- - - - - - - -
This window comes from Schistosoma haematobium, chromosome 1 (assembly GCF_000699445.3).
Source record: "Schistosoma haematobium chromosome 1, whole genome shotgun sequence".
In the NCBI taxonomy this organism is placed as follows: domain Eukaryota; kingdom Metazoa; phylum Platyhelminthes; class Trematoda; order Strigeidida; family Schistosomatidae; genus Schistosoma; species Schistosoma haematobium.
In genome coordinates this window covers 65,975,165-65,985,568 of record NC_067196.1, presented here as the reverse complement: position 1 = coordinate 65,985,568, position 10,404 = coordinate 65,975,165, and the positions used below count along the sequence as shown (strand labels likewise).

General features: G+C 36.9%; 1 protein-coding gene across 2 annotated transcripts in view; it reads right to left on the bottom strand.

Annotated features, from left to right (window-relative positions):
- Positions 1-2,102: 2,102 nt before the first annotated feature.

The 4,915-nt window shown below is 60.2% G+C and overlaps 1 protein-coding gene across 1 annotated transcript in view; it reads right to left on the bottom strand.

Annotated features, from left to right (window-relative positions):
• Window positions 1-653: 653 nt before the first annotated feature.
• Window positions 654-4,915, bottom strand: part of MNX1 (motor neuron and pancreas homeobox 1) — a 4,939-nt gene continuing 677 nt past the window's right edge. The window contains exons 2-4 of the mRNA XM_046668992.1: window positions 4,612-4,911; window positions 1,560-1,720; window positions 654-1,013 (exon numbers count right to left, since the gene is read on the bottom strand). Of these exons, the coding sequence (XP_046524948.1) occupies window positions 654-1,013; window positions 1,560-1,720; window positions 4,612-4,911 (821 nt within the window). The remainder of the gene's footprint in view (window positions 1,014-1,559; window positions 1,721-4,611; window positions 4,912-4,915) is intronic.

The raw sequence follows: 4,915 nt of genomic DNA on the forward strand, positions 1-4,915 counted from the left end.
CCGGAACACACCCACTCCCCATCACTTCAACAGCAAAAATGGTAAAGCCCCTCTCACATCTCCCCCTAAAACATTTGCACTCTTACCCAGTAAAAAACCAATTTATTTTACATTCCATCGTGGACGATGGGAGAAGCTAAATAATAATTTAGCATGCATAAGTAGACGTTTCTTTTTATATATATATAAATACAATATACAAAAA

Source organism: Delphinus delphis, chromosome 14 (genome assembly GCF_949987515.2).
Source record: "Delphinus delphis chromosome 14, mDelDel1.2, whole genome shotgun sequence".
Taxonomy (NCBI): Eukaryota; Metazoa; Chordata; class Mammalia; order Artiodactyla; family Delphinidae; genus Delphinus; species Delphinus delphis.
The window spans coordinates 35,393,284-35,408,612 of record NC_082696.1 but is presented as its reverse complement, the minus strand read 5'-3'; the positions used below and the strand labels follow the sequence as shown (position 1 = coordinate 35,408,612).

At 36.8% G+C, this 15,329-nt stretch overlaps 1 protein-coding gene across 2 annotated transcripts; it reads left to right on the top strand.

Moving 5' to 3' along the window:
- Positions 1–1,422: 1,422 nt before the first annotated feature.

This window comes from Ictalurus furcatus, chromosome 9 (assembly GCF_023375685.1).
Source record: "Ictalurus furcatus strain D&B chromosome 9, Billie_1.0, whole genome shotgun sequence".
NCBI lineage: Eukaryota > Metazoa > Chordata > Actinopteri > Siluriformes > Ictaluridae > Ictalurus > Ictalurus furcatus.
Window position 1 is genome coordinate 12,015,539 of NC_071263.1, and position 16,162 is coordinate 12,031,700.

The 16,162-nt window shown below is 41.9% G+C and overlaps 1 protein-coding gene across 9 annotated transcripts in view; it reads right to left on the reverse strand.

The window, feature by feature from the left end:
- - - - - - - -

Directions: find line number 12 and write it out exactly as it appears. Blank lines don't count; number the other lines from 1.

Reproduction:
The raw sequence follows: 4,915 nt of genomic DNA on the forward strand, positions 1-4,915 counted from the left end.